John E. Humphrey, Petitioner-appellant, v. Tamara Holden, Warden Utah State Prison, Respondent-appellee, 945 F.2d 411 (10th Cir. 1991)

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U.S. Court of Appeals for the Tenth Circuit - 945 F.2d 411 (10th Cir. 1991)

Oct. 4, 1991


Before STEPHEN H. ANDERSON, TACHA and BRORBY, Circuit Judges.

ORDER AND JUDGMENT* 

STEPHEN H. ANDERSON, Circuit Judge.


After examining the briefs and appellate record, this panel has determined unanimously that oral argument would not materially assist the determination of this appeal. See Fed. R. App. P. 34(a); 10th Cir.R. 34.1.9. The cause is therefore ordered submitted without oral argument.

John E. Humphrey appeals from the dismissal of his petition for a writ of habeas corpus in which he raised 15 grounds for relief. The district court, adopting the report and recommendation of the magistrate judge, dismissed the petition because of petitioner's failure to exhaust in state court all of the claims raised. 28 U.S.C. § 2254(b), (c). Petitioner argues that the dismissal was erroneous because he did previously raise in state court all of the issues now presented. The record in this case indicates that most claims were raised, some may have been raised either at an improper time or in an improper forum, and some may not have been raised. The brief filed in the district court by the attorney general for the state of State of Utah represents that the petitioner still may have recourse in the Utah courts. The rule requiring exhaustion of all claims is one we must respect. Rose v. Lundy, 455 U.S. 509 (1982). Accordingly, we affirm the district court substantially on the grounds and for the reasons stated in the report and recommendation of the magistrate judge dated January 24, 1991. R. Vol. I, Tab 12. The petitioner must at least give the state courts an opportunity to pass on every claim pursuant to properly followed state court rules of procedure.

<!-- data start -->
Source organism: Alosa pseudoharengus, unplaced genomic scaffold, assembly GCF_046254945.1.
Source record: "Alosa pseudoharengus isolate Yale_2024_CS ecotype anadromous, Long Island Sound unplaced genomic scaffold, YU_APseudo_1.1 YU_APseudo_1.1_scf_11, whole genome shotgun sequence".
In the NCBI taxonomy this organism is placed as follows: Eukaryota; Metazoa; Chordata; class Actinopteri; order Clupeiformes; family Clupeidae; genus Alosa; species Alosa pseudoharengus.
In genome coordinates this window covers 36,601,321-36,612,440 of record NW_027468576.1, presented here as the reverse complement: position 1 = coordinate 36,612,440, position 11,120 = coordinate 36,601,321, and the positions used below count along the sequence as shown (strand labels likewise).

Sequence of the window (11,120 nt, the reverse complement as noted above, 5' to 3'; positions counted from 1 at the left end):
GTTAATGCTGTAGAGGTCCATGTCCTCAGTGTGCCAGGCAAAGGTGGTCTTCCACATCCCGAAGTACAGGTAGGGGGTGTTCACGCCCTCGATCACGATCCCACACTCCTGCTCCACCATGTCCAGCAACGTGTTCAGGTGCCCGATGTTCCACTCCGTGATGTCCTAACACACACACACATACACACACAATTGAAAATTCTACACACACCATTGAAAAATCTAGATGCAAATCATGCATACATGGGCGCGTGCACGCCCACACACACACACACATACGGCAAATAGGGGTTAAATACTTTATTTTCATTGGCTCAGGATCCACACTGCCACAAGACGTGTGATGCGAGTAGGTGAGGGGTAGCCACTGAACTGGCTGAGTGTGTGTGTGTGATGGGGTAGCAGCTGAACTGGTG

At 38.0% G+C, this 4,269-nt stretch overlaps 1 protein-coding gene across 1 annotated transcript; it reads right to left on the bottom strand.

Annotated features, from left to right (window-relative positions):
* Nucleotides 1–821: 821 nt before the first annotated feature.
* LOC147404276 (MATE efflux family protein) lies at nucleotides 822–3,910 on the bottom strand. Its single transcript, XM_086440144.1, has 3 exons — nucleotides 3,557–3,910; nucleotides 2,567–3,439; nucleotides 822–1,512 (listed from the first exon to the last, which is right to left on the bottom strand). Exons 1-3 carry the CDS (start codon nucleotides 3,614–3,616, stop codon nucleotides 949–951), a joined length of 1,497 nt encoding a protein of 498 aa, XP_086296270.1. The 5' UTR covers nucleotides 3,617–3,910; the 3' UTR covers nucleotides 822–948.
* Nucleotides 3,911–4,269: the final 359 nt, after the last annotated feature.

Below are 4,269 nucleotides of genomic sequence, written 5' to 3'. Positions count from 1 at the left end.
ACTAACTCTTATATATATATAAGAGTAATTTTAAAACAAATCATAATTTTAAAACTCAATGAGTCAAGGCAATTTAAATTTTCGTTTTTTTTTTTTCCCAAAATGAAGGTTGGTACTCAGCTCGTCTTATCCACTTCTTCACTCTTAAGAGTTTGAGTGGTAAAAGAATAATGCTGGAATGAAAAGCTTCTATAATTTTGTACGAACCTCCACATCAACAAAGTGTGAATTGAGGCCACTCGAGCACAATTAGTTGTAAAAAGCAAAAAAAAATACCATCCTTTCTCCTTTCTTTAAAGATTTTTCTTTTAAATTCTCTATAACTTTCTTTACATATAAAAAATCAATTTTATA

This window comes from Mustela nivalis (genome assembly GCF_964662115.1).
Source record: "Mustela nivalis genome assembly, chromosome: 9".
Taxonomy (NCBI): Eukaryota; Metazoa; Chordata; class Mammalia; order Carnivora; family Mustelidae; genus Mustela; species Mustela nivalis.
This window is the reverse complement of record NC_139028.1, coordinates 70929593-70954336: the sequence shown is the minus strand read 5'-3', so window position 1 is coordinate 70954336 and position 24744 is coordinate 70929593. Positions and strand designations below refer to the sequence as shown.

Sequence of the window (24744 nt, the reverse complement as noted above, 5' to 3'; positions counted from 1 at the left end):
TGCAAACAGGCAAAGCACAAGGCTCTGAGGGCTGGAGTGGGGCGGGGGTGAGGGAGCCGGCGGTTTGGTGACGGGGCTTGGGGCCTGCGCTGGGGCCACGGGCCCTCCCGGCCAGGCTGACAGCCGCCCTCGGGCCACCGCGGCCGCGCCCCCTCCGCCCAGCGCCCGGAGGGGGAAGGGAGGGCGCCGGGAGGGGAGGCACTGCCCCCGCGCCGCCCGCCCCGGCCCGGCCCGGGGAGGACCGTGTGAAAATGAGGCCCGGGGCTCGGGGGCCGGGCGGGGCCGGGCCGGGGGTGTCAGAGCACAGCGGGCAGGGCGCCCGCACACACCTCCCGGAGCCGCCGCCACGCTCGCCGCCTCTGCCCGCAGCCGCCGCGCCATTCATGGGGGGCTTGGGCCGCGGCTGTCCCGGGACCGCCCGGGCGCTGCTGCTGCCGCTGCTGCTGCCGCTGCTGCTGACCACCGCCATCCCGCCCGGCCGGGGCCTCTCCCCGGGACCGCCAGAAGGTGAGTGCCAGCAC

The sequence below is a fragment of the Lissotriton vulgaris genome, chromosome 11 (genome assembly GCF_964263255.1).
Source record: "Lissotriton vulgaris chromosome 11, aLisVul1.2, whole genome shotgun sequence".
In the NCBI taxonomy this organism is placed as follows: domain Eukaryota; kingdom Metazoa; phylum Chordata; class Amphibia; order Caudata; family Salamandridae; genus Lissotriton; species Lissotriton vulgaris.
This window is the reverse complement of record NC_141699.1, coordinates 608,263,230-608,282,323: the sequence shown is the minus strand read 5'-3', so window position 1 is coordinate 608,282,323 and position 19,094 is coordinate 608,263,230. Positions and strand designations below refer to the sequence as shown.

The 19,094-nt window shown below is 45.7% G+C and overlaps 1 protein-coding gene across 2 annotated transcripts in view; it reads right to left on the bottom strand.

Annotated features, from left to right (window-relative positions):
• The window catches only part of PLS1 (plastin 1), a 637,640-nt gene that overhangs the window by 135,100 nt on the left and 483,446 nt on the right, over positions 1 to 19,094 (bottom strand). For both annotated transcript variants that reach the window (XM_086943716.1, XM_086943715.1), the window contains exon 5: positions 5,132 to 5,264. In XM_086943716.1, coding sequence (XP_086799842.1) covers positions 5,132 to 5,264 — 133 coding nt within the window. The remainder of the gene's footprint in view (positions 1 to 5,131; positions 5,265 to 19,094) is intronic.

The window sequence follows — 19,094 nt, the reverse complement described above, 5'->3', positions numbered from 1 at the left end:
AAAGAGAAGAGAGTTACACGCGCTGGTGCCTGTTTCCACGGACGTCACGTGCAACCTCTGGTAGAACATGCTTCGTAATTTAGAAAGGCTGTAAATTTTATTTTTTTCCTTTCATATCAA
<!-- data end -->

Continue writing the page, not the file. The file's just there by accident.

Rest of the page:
AFFIRMED. The mandate shall issue forthwith.

 *

This order and judgment has no precedential value and shall not be cited, or used by any court within the Tenth Circuit, except for purposes of establishing the doctrines of the law of the case, res judicata, or collateral estoppel. 10th Cir.R. 36.3